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Exercise

Diet/Exercise Program Greatly Improves Heart Health of Overweight Kids, New Study Finds


Diet and exercise can improve not only the cholesterol levels of children but also a wide range of other biomarkers linked with heart disease, found the results of a new study by UCLA researchers.

In the first ever study to show such benefits, researchers found improvements in insulin, triglycerides, blood sugar levels, and inflammatory markers like C-reactive protein and oxidative stress among youngsters, ages 9 to 15, participating in a two-week family program at the Pritikin Longevity Center & Spa in Aventura, Florida.

The kids, almost all overweight, were at Pritikin with their parents to learn how to make exercise an enjoyable part of their daily lives and eat nutritiously (lots of fruits, vegetables, whole grains, and moderate amounts of lean protein).

At the start of the program, Dr. James Barnard and colleagues at UCLA Department of Physiological Science took baseline blood tests of the children, measuring eight different biomarkers associated with abnormalities that lead to heart disease. Two weeks later, blood tests were taken again. The scientists observed dramatic decreases in all biomarkers.

Total cholesterol fell on average 21 percent, LDL "bad" cholesterol decreased 25 percent, triglycerides (blood fats) plummeted 39 percent, and insulin levels fell 30 percent. Key markers of inflammation in the arteries, including C-reactive protein, oxidative stress, serum adhesion molecules, and gelantinase activity, fell 41 percent, 90 percent, 53 percent, and 49 percent, respectively. Inflammation can lead to the formation of plaque, hidden inside artery walls, which can rupture without warning, causing a heart attack.

"What struck me most about this study were the relatively high levels of biomarkers in people who were so young," commented Dr. Barnard. "A lot of parents think, 'Yes, my kids are fat, but their arteries must still be nice and clean, so they're a long way from serious health problems.' Well, our research shows that's just not the case. What you see on the outside very much mirrors what's going on inside."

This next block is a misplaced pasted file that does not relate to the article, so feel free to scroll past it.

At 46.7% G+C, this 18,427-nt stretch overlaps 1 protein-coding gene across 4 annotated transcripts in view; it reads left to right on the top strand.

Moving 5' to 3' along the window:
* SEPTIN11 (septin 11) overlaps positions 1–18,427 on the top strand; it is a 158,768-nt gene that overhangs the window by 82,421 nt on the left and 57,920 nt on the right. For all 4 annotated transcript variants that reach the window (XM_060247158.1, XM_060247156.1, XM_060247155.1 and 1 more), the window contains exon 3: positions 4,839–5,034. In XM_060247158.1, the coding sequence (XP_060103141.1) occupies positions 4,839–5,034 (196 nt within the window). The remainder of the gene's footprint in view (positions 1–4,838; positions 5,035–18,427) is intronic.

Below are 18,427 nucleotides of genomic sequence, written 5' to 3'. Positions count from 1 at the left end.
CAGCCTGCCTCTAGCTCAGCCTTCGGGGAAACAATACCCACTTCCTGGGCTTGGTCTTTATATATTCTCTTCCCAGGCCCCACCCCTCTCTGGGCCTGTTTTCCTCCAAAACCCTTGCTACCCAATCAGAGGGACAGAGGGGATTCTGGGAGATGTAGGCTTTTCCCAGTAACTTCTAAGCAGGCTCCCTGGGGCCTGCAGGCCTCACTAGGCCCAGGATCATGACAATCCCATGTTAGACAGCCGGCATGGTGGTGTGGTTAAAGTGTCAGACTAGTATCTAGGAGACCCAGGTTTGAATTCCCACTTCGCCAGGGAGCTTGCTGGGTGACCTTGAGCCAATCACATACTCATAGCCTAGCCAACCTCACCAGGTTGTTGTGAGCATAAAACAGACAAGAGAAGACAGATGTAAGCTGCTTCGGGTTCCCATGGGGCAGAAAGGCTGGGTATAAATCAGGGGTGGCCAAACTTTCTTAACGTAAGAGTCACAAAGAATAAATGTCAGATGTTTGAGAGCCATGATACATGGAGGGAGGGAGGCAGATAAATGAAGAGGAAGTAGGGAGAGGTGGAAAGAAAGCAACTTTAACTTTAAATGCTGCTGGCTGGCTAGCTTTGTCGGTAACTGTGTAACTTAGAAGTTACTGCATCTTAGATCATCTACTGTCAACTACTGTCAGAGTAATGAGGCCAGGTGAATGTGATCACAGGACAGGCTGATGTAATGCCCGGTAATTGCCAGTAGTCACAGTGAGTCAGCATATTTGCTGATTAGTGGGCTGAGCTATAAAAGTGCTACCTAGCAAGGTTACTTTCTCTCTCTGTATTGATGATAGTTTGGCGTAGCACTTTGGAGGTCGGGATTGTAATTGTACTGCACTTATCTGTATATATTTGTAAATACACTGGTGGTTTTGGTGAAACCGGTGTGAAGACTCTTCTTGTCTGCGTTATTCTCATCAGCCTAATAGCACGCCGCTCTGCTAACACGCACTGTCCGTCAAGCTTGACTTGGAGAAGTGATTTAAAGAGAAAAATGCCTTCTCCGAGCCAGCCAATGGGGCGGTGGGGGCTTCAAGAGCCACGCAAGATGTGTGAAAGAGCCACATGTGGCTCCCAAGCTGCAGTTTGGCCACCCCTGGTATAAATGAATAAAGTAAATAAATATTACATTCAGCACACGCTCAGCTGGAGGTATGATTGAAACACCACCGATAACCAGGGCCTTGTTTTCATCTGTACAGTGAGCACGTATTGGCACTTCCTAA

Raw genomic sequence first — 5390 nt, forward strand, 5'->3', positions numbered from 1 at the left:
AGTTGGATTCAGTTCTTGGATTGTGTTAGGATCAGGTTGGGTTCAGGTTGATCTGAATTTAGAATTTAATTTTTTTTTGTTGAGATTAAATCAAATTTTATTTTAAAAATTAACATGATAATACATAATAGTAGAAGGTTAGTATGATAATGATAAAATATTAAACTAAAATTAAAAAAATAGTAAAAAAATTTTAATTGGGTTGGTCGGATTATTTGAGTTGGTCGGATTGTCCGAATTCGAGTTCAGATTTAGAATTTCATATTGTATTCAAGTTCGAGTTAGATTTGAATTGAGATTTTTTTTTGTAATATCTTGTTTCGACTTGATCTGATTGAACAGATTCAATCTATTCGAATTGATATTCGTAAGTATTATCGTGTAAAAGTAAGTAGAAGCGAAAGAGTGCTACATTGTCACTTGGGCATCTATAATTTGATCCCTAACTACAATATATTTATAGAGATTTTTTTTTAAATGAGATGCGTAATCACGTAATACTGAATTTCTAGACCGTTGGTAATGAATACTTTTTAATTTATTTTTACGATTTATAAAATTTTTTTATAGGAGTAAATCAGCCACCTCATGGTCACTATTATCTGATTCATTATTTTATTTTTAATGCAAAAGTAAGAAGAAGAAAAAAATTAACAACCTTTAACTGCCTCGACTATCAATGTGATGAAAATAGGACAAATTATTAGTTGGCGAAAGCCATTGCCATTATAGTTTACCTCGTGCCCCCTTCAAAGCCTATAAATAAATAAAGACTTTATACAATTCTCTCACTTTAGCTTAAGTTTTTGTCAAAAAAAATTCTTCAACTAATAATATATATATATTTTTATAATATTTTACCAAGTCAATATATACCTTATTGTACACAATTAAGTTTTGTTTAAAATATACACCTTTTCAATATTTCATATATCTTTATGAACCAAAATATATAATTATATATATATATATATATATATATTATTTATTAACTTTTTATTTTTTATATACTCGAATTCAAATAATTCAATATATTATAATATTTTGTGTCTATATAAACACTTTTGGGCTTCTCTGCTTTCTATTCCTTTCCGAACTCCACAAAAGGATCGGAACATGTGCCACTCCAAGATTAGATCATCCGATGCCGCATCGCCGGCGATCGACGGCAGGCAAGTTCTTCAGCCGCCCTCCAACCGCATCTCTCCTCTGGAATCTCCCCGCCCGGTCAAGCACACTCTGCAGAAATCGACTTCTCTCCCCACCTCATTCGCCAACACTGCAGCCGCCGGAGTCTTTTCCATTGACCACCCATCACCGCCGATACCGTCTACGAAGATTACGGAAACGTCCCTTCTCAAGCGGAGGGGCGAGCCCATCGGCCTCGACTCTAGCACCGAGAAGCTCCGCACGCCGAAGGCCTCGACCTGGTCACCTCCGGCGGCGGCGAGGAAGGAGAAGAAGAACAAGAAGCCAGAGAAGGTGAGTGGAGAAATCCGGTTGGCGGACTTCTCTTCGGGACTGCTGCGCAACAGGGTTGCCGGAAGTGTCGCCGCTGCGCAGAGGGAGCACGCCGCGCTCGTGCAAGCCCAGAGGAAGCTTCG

Dr. Barnard and his team were prompted to conduct the study because of previous research - autopsy studies - showing that plaque build-up in the arteries, or atherosclerosis, begins as early as the first decade in life.

The good news, Barnard said, is that lifestyle changes can induce beneficial results, and in a very short period of time, just two weeks. What's more, the children didn't need to lose a lot of weight before reaping remarkable rewards for their hearts.

"The biomarkers were dramatically reduced with just minimal weight loss," he notes.

"It's a hopeful message for both kids and adults," said Barnard. "Keep exercising and eating nutritiously. Even if weight loss happens slowly, getting healthy happens very quickly."

The results were presented at the American Heart Association's national conference on Cardiovascular Disease Epidemiology and Prevention.

The Pritikin Family Program, held every summer since 2002 at the Pritikin Longevity Center, is lead by Pritikin's physicians, dietitians, and exercise physiologists. "Our goal is teaching families how fun and rewarding healthy living can be," said registered dietitian Jeffrey Novick.

Activities include kid-friendly cooking workshops like "Awesome Fruit Smoothies," lively noncompetitive exercise classes such as "Cardio Blast" workouts, field trips to mall food courts to learn how to make good choices, tennis lessons, and afternoons playing at the beach.

For more information on the Pritikin Longevity Center & Spa, visit www.pritikin.com. For more information on the UCLA Department of Physiological Science, visit www.physci.ucla.edu. Thursday, June 16, 2005


© 2005 Health Resources Publishing